In times of war, a military medical team responding to an infantry soldier with extensive wounds must quickly deduce the most effective way to treat the victim. Typically, clinicians determine a wound-care approach based upon general intuition and experience that includes considerations such as how and what bacteria in the wound could help or hinder the patient’s overall recovery.
In collaboration with investigators from the Naval Medical Research Center, Walter Reed Army Institute of Research, Uniformed Services University of the Health Sciences, and University of California at Davis, Livermore researchers used LLMDA to analyze more than 100 wound samples from 44 U.S. soldiers injured in Iraq and Afghanistan. The system was sensitive enough to detect bacteria such as Pseudomonas and Acinetobacter baumannii in many of the wounds that failed to heal correctly.
The results of the study ultimately indicated that different pathogens can positively or negatively affect wound outcomes. Researchers also determined that certain pathogens important to wound healing may not be identifiable by standard culture- based detection methods. LLMDA’s success in identifying bacterial pathogens and their role in aiding or impeding wound healing can assist medical professionals in personalizing treatment and accelerating recovery for patients, whether soldiers or civilians.
Infection-associated cancers are on the rise worldwide due to shifting pathogen habitats, a more interconnected world, and an aging population with a longer life expectancy. LLMDA has been applied in several studies designed to help identify whether particular pathogens could be associated with the development of specific cancers.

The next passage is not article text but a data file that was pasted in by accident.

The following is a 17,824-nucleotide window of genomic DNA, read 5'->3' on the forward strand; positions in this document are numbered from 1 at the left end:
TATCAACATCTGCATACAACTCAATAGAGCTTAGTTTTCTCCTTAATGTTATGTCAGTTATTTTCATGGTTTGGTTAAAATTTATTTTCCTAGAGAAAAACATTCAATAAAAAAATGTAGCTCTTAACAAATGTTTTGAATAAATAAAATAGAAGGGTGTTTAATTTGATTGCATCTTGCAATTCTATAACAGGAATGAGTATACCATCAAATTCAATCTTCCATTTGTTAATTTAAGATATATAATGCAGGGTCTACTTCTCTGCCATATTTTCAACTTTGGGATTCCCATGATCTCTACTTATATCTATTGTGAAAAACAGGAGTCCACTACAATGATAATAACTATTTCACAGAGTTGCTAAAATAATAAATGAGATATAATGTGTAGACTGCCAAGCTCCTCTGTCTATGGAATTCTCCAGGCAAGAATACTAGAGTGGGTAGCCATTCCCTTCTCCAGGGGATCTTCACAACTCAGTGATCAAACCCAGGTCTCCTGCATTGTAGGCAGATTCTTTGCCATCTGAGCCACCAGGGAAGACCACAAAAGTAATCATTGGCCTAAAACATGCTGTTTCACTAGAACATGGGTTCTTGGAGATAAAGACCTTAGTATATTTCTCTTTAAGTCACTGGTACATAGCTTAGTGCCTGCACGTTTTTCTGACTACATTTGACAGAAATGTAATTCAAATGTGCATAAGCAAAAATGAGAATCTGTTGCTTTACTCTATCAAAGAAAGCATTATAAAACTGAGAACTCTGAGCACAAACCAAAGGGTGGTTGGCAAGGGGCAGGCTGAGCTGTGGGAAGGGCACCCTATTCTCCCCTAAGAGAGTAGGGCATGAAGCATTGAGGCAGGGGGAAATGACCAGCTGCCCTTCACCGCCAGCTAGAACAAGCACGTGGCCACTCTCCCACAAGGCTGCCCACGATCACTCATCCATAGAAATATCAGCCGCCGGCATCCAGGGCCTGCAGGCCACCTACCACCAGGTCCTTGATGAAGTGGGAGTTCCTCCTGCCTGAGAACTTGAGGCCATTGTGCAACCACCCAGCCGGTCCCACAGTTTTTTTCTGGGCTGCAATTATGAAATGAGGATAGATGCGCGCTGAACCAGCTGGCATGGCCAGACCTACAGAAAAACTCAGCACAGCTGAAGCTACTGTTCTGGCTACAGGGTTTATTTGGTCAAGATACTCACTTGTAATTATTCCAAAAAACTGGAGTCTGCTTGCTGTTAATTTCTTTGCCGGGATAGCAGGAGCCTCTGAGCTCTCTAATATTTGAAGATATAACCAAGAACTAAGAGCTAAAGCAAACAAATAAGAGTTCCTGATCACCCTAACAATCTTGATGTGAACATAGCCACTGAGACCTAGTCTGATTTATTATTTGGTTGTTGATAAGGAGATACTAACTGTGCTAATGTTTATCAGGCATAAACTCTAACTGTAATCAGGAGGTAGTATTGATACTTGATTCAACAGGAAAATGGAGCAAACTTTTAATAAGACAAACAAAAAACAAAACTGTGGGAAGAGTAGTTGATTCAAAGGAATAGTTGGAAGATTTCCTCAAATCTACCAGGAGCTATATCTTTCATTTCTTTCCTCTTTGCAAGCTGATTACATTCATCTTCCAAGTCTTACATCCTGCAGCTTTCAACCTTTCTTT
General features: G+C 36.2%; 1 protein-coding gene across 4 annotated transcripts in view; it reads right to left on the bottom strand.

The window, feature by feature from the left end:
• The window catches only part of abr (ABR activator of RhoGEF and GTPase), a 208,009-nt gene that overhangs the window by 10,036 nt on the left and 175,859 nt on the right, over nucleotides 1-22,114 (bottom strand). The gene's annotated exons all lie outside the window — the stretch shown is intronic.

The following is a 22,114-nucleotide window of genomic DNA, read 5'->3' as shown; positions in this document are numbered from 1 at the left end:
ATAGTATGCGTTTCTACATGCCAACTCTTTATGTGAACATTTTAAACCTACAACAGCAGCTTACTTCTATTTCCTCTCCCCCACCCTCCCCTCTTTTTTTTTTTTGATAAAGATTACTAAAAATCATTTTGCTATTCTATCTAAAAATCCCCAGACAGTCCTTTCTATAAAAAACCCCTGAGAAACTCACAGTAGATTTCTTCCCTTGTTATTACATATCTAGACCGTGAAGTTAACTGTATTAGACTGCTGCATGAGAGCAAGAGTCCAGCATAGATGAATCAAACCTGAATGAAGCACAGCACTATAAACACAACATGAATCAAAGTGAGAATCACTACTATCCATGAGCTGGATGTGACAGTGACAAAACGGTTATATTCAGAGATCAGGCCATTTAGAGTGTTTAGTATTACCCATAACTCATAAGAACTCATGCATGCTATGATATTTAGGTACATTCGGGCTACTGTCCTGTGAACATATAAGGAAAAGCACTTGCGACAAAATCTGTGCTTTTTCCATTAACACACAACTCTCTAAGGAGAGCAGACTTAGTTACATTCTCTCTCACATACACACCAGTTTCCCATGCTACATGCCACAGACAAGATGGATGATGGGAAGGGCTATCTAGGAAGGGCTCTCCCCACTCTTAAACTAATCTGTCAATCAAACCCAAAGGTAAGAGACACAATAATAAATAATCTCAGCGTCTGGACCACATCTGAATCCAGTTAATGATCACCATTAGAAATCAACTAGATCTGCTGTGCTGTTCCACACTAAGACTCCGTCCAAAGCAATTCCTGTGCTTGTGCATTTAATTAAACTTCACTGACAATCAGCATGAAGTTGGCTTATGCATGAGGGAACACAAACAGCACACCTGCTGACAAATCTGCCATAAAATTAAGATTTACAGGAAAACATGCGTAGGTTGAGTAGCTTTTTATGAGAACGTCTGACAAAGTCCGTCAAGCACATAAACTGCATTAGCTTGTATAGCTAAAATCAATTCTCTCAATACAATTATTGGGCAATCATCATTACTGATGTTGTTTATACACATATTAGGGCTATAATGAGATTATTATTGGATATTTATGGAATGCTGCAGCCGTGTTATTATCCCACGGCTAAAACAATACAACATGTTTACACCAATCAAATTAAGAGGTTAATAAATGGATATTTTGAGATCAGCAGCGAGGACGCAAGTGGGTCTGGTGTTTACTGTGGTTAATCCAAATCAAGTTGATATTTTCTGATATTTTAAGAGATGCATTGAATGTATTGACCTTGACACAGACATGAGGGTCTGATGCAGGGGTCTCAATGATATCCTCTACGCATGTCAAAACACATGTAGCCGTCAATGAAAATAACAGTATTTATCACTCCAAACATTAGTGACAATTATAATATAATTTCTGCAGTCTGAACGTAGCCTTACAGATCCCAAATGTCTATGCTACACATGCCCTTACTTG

In one study, in which LLMDA sequenced specimens from lung cancer patients, results showed the consistent presence of viral DNA from retroviruses, human papillomavirus, and several other viruses in a large percentage of the specimens. In another study, LLMDA accurately detected a Kaposi’s sarcoma-associated herpesvirus in specimens derived from patients with bladder cancer, indicating a possible correlation between the pathogen and cancer development. A third study implemented LLMDA to screen human lymphoma tissues, confirming the presence of Epstein–Barr virus with no false positive results. Thus, LLMDA is proving to be a sensitive and alternative diagnostic method for identifying known viral pathogens associated with tumors.